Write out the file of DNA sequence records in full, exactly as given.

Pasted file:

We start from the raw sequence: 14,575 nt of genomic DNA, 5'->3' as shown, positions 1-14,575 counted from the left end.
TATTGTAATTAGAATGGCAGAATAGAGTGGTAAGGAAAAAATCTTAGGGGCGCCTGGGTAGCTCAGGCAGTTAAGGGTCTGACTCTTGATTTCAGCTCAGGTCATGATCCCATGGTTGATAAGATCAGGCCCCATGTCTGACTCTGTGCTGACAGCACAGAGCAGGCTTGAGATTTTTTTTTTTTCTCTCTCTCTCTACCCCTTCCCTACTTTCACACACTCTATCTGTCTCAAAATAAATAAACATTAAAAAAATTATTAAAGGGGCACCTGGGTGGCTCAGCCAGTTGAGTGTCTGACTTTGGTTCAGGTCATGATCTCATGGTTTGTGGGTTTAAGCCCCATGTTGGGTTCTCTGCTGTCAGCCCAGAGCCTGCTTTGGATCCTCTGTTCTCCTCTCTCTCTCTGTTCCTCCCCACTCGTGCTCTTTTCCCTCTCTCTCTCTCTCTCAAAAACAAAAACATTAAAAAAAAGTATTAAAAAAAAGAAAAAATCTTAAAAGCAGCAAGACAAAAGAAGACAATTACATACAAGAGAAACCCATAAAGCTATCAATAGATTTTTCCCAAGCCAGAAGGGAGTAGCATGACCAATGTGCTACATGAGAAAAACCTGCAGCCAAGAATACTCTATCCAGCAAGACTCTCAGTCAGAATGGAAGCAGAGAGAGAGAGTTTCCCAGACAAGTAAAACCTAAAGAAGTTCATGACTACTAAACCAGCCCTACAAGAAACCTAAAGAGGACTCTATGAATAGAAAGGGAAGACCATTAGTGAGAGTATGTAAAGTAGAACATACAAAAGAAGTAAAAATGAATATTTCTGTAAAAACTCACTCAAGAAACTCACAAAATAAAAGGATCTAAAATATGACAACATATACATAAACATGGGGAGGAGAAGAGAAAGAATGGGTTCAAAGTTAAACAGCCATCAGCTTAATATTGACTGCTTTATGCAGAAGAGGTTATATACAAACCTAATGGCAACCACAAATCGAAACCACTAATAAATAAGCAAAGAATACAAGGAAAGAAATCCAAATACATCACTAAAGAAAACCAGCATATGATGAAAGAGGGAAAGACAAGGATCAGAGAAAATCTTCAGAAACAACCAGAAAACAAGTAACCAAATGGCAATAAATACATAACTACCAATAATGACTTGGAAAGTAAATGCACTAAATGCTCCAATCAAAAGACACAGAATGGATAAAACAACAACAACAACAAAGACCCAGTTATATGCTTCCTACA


We start from the raw sequence: 14,575 nt of genomic DNA, 5'->3' as shown, positions 1-14,575 counted from the left end.
TATTGTAATTAGAATGGCAGAATAGAGTGGTAAGGAAAAAATCTTAGGGGCGCCTGGGTAGCTCAGGCAGTTAAGGGTCTGACTCTTGATTTCAGCTCAGGTCATGATCCCATGGTTGATAAGATCAGGCCCCATGTCTGACTCTGTGCTGACAGCACAGAGCAGGCTTGAGATTTTTTTTTTTTCTCTCTCTCTCTACCCCTTCCCTACTTTCACACACTCTATCTGTCTCAAAATAAATAAACATTAAAAAAATTATTAAAGGGGCACCTGGGTGGCTCAGCCAGTTGAGTGTCTGACTTTGGTTCAGGTCATGATCTCATGGTTTGTGGGTTTAAGCCCCATGTTGGGTTCTCTGCTGTCAGCCCAGAGCCTGCTTTGGATCCTCTGTTCTCCTCTCTCTCTCTGTTCCTCCCCACTCGTGCTCTTTTCCCTCTCTCTCTCTCTCTCAAAAACAAAAACATTAAAAAAAAGTATTAAAAAAAAGAAAAAATCTTAAAAGCAGCAAGACAAAAGAAGACAATTACATACAAGAGAAACCCATAAAGCTATCAATAGATTTTTCCCAAGCCAGAAGGGAGTAGCATGACCAATGTGCTACATGAGAAAAACCTGCAGCCAAGAATACTCTATCCAGCAAGACTCTCAGTCAGAATGGAAGCAGAGAGAGAGAGTTTCCCAGACAAGTAAAACCTAAAGAAGTTCATGACTACTAAACCAGCCCTACAAGAAACCTAAAGAGGACTCTATGAATAGAAAGGGAAGACCATTAGTGAGAGTATGTAAAGTAGAACATACAAAAGAAGTAAAAATGAATATTTCTGTAAAAACTCACTCAAGAAACTCACAAAATAAAAGGATCTAAAATATGACAACATATACATAAACATGGGGAGGAGAAGAGAAAGAATGGGTTCAAAGTTAAACAGCCATCAGCTTAATATTGACTGCTTTATGCAGAAGAGGTTATATACAAACCTAATGGCAACCACAAATCGAAACCACTAATAAATAAGCAAAGAATACAAGGAAAGAAATCCAAATACATCACTAAAGAAAACCAGCATATGATGAAAGAGGGAAAGACAAGGATCAGAGAAAATCTTCAGAAACAACCAGAAAACAAGTAACCAAATGGCAATAAATACATAACTACCAATAATGACTTGGAAAGTAAATGCACTAAATGCTCCAATCAAAAGACACAGAATGGATAAAACAACAACAACAACAAAGACCCAGTTATATGCTTCCTACA